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Japanese Prison Lets Inmates Over 65 Years Play Nintendo DS To Battle Dementia



A report by Japanese newspaper Mainichi Shimbun has revealed that Oita Prison, which is located on the eastern coast of Kyushu, is battling dementia in its older inmates by having them play games on a Nintendo DS (thanks RocketNews24).


In Oita Prison, 21 percent of the inmates are aged over 65, which is a little bit higher than Japan’s national average of 18.2 percent, whereas in the US only 2.2 percent of the prison population is 65 or over according to the Federal Bureau of Prisons. All over the planet the number of pensioners in prison is increasing and with this comes the rise of new challenges, such as helping inmates battle the effects of dementia.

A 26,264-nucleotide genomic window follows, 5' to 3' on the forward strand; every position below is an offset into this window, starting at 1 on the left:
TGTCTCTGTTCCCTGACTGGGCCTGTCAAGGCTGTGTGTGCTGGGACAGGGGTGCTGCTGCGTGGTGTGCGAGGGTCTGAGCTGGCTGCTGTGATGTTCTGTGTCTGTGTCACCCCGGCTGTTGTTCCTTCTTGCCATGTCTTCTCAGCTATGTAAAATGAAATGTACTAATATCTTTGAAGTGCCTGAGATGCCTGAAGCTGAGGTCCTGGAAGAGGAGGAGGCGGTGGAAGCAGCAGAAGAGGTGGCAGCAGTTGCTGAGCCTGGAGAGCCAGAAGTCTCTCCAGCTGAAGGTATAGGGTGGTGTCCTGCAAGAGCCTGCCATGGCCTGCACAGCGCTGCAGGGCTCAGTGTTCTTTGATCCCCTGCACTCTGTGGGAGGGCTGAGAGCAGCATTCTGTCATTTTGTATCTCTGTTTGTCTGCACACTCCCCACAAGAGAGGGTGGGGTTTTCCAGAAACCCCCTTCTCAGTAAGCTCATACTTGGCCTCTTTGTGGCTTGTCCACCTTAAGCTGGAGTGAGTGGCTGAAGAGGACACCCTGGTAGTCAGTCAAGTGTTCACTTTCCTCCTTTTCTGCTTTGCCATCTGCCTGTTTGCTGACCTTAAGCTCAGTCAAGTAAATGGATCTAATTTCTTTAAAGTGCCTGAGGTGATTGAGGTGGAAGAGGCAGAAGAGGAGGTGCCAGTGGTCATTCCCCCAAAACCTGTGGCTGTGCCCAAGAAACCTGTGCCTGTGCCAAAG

One prison official from Oita Prison said that those who have dementia see their condition worsen once they’ve bring imprisoned, reporting that he has had to deal with older prisoners hallucinating and hearing voices. To try to help those prisoners over 65-years-old to battle dementia, Oita Prison set-up a special program in 2010 that let those older inmates volunteer to partake in sessions two or three times a month. This involves doing yoga, stretching exercises, and playing brain training games on a Nintendo DS.


“The DS is the most fun part. I want to keep my brain sharp by practicing like this,” said one inmate in his sixties who had been incarcerated for fraud.


The warden in charge of the over-65s program at Oita Prison wants to see more support of older prisoners once they are released. “After they get out of prison, I hope they will take steps to continue to look after their [mental] health, such as using the DS,” he said. “We need a support system for prisoners once they are released, too.”

Chris Priestman